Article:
With the country going to hell, liberal intellectuals figure this is a good time to have a debate about whether people against that “sneer” at those who are ok with it. Does the east coast liberal elite (of which every no-income blogger is surely a part) look down its nose at the dumb, low-achieving white racists in the sticks or not? Tough, tough question. As usual, the liberals pick their battles with exquisite timing.

Kevin Drum of Mother Jones thinks it is so obvious that the coast “sneers” at the middle. He provides a long list of the ways “we” do that, which reads to me like an opportunity for Drum himself to do some sneering. This proves he is elite.

But who cares? I don’t think either side wants to invite the other over for the weekend. The reason this whole discussion has come up is that, as often, one side has recently imposed its political values on the other. And now that other side is going to have to live with the result.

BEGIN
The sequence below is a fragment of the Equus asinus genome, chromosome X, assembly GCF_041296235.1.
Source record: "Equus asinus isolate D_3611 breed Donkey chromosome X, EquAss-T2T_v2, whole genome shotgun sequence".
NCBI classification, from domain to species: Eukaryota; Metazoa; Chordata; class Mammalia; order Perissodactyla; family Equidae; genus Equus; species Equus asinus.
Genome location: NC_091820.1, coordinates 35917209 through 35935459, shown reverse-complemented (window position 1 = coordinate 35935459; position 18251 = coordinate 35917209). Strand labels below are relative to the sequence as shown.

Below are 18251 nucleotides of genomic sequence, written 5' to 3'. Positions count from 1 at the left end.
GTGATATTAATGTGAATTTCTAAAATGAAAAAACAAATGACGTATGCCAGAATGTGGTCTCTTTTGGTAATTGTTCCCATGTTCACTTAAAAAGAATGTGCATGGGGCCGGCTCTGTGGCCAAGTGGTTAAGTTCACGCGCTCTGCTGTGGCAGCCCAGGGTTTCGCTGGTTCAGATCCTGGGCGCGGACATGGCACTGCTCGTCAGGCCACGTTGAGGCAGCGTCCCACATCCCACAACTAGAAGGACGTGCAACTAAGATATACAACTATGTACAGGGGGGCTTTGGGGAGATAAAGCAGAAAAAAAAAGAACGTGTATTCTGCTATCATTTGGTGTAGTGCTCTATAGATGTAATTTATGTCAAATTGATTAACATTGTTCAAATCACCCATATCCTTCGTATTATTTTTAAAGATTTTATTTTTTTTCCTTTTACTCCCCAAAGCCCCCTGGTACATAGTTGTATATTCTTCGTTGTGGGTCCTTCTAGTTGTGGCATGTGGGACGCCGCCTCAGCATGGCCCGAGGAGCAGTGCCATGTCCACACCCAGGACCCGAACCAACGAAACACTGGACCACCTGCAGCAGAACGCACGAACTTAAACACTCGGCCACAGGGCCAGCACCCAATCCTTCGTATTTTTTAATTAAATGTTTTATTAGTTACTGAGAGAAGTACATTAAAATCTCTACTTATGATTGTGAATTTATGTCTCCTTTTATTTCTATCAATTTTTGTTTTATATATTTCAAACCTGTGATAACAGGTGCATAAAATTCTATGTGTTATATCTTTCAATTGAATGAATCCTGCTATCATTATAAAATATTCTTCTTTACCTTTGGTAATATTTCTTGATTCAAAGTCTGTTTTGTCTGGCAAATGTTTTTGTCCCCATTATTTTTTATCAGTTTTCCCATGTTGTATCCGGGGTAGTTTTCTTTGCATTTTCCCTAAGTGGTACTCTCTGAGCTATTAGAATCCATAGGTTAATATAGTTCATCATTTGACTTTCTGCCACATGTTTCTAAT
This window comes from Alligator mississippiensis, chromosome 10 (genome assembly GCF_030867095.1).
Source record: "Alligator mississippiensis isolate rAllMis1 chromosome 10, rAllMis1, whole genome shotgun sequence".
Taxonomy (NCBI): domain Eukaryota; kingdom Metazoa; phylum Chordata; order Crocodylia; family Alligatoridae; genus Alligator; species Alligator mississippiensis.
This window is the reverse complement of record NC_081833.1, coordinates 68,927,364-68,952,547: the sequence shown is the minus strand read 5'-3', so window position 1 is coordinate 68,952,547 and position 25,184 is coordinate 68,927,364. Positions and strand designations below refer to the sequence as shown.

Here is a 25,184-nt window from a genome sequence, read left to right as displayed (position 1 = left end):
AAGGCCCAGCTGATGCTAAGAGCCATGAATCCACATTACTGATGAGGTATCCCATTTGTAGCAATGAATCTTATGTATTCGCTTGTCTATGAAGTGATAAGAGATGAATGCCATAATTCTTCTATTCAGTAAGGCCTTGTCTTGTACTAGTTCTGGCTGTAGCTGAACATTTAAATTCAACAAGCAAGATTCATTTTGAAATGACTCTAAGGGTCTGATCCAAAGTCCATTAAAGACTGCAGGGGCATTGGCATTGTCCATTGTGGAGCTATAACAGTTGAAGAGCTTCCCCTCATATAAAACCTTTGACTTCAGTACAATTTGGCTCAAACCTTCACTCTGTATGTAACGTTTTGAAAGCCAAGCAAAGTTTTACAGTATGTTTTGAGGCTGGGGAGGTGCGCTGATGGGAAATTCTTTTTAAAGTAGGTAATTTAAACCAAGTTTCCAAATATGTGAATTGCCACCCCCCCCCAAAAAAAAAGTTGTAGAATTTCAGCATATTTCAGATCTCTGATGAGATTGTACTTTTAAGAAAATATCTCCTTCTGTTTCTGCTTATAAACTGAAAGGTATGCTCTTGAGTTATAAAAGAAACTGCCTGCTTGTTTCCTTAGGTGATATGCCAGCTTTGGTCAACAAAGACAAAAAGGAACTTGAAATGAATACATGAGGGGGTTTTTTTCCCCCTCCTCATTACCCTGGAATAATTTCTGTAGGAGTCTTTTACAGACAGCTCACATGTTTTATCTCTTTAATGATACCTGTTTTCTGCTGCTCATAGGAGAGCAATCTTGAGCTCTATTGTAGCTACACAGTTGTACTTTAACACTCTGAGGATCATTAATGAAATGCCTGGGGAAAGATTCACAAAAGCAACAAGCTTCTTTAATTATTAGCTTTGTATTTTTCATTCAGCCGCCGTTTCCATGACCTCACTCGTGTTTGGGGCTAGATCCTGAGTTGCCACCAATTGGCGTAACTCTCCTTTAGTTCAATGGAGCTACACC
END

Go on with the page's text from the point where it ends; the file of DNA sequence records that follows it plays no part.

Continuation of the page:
My take is that stupid is as stupid does. This is not about how much starch is in your diet. We don’t like one another. Shock-ER. It would be nice, though, if you could avoid taking down yourself with me close by.

This whole discussion rhymes with the very similar debate around fake umbrage. On this, you need to read Tony Yates. The excellent post is a few months old and apparently a reaction to Brexit. But the election got Economist’s View to link to it recently, which is how I saw it.

Summary: Did “I” somehow seem to hurt your feewings? Here, let “me” do something massively mutually destructive to make you feel better. Explaining you are mistaken would be too condescending.

Speaking of Tony Yates, I guess he has had it up to here with people saying economists don’t do much. This is preemo snark. I think if you substituted in Fed official for scientist and businessman for mechanic it would work just as well. You would then have Jamie Dimon telling the Fed it is ok to raise interest rates. Phew! Having said that, physics predicts better than macroeconomics, Dr. Yates.

Five year old boy has not internalized Ocham’s Razor

Last night my boy suggested that there might not really be a Santa Claus.  My instinct was just to tell him he is right, but my wife overruled me and sustained the fib.  She spotted me  god, so I will let her have Santa.  We keep the King’s peace here on Beinn Bhiorach.

I was pretty impressed that my little guy had figured this out so quickly, so I asked him what he thought caused the presents to arrive. The Easter Bunny, possibly in league with Santa.